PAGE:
IHSA meets to discuss future seasons

The IHSA has made changes to sports procedures, schedules for seasons later in the school year

Max Dike, Sports Editor

The Illinois High School Association (IHSA) Board of Directors held a virtual meeting on Sept. 14 to discuss a number of issues pertaining to the winter, spring and summer sports seasons. Most prominent among these issues were the decisions made to lift the two-contest per week limit on events between schools and to move up the start day for the summer season from May 3 to April 19.

The two-contest per week limit was originally in place to limit exposure between athletes from different schools, IHSA Executive Director Craig Anderson said. But things have changed, even since the summertime, to the point where adjustments could be made to the structure of future seasons. 

“Given how well our state is handling the pandemic and the lack of setbacks in the fall sports we have conducted so far, there was a consensus that we could move forward with allowing schools to schedule winter, spring and summer sports without further restrictions,” Anderson said in a statement released by the IHSA. 

As for the decision to start the summer seasons earlier, it was all about taking some of the burden off of students and coaches who participate in summer sports, Anderson said. Teams would be playing deep into June under the original plan, so starting the season earlier would likely end the seasons earlier as well.

 “We understood that when the modified schedule for 2020-2021 was released that the summer sport season coaches would take some umbrage with it,” Anderson said. “We are glad to create some relief by creating an option to start two weeks earlier.”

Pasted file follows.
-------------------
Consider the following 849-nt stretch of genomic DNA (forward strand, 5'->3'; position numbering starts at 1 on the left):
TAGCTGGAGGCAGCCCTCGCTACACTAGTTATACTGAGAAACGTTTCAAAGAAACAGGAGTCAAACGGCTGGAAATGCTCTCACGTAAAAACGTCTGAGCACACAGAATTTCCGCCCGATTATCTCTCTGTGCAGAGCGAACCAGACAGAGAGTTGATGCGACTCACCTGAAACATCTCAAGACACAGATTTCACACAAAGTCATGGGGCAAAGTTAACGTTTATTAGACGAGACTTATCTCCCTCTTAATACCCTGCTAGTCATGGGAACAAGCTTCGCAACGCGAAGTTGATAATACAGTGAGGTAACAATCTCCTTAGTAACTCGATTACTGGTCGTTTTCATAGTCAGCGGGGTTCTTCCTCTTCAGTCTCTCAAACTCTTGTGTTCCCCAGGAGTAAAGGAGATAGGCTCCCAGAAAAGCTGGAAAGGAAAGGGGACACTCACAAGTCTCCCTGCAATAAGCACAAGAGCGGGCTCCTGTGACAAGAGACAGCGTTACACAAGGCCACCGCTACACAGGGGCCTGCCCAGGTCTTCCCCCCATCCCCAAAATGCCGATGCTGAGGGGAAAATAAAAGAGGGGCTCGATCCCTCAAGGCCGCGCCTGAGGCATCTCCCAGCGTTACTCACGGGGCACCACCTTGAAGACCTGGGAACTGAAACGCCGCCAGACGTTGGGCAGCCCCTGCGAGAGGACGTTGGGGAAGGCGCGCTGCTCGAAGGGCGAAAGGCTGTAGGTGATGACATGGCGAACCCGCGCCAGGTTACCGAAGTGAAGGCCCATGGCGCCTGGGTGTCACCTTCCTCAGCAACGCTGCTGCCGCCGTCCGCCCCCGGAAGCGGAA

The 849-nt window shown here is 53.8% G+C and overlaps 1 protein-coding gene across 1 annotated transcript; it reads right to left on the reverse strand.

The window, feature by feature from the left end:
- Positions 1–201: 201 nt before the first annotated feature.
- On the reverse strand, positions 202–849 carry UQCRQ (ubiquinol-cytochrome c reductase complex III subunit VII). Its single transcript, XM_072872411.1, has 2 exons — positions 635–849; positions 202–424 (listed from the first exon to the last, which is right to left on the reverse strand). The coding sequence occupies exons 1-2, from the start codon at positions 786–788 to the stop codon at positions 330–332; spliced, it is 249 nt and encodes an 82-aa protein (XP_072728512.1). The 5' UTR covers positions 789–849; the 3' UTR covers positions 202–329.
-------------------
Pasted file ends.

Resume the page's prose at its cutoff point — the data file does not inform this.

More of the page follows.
In addition to relief, LT Athletic Director John Grundke believes that an earlier summer season gives students more opportunities when deciding which sports they want to play and where they want to play them — at their high school or with a club. However, Grundke acknowledged the potential issues with overlapping the two seasons. 

With facilities and students or coaches that are involved in multiple seasons, it will be problematic,” he said. “For instance, we have many coaches who coach both girls and boys volleyball. With the change in [scheduling], now we have two weeks where they could be practicing for both the girls and the boys teams.” 

Grundke, as well as other high school athletic directors across the state, didn’t have the ability to vote on the decisions made by the IHSA, he said, but they do provide some on-the-ground insight to the board of directors who can use that information to proceed in their decision-making process. Some of this insight regards how the school has been managing COVID-19 and any successes or setbacks they might have had, Grundke said. 

“The students and coaches have been amazing about maintaining social distancing while here at practice and meets,” he said. “We have followed all of the procedures from the [Illinois Department of Public Health], IHSA and [Centers for Disease Control and Prevention] to keep everyone safe.”